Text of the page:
(One of my earliest jobs was as a keypunch operator at my university library, beginning 1980. I punched cards, not paper strips, but otherwise the principles were the same. A single typo would void the run. And then you’d have to find the typo, and resubmit; the turn-around for each submission was a day.)

In the third chapter Kingsley arrives in California, and the group worries about the density of the Cloud – it’s about this point where the word gets capitalized — and whether it might block sunlight from the Earth. If Earth gets very cold, depending on the temperature of the Cloud itself, what might survive, if anything. (More calculations and diagrams, pp47-49.) And they wonder if they have an obligation to report their findings to their governments. Kingsley is cynical on this point:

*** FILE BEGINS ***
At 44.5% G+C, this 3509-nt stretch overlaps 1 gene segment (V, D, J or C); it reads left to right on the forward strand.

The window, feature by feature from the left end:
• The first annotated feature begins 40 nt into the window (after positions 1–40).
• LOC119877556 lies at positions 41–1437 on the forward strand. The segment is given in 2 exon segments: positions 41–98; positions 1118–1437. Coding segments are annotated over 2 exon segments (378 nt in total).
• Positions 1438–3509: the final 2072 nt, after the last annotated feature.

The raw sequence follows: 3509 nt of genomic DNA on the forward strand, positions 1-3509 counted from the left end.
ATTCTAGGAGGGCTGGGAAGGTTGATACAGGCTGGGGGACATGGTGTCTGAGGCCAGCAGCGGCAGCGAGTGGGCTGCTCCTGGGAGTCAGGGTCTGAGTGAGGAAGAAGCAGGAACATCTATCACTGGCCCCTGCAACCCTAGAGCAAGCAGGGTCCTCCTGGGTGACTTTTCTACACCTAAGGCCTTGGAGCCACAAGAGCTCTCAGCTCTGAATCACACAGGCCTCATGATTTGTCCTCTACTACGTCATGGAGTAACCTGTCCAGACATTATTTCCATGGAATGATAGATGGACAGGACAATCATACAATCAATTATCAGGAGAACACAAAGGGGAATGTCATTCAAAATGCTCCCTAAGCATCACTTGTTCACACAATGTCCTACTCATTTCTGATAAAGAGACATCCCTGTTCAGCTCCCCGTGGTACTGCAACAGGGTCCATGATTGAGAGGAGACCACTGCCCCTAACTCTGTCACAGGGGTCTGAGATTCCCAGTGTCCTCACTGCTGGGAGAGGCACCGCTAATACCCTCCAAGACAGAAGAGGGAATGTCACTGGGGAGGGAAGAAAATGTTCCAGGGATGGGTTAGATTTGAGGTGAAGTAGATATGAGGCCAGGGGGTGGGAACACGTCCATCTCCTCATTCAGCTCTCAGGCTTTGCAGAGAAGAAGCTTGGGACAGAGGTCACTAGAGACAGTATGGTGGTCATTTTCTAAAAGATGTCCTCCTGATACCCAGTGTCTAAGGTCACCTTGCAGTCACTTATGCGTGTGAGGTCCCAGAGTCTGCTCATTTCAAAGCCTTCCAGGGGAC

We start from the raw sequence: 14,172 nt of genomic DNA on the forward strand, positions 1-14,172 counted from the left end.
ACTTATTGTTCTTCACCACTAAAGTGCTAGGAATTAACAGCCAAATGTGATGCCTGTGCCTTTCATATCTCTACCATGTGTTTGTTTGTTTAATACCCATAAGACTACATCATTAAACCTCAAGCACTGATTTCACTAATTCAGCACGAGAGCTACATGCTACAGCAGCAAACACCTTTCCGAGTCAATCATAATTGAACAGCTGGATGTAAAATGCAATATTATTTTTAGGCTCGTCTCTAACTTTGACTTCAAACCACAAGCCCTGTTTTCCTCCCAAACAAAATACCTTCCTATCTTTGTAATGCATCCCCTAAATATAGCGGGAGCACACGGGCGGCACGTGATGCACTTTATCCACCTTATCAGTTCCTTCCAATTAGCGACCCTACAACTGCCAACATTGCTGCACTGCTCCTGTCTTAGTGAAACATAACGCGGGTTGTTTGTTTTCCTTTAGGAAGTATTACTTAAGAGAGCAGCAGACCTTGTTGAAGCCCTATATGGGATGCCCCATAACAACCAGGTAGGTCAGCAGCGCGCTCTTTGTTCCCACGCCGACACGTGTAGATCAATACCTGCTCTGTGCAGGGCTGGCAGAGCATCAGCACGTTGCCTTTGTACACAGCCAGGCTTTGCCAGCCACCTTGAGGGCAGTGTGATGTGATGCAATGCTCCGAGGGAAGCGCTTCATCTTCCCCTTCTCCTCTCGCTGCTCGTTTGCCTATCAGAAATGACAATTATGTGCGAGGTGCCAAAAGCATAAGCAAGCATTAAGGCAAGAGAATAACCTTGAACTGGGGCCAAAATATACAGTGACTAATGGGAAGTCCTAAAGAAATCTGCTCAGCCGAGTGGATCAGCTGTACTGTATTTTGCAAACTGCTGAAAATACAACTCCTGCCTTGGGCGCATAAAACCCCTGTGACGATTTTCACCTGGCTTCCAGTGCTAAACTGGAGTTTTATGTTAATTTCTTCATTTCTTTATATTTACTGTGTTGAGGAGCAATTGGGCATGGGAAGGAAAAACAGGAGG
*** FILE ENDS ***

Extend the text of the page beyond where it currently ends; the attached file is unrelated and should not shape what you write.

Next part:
I see no reason why we scientists should go to the politicians like a lot of dogs thumping our tails, saying ‘Please, sire, here’s our report. Please give us a pat on the back and perhaps even a biscuit if you feel so disposed.’ I can’t see the slightest point in having to do with a crowd of people that can’t even run society properly during normal times when there’s no serious stress. Will the politicians pass statues to stop the Cloud coming? Will they be able to prevent it cutting off the light of the Sun? If they can, then consult them by all means, but if they can’t let’s leave them out of the picture altogether.

The others disagree. Marlowe and Kingsley drive out to the desert, all the way to Death Valley, and back, wondering if they have only a year to live. Politicians will survive! And some plants and sea life perhaps. They realize it’s urgent to find out the temperature of the Cloud.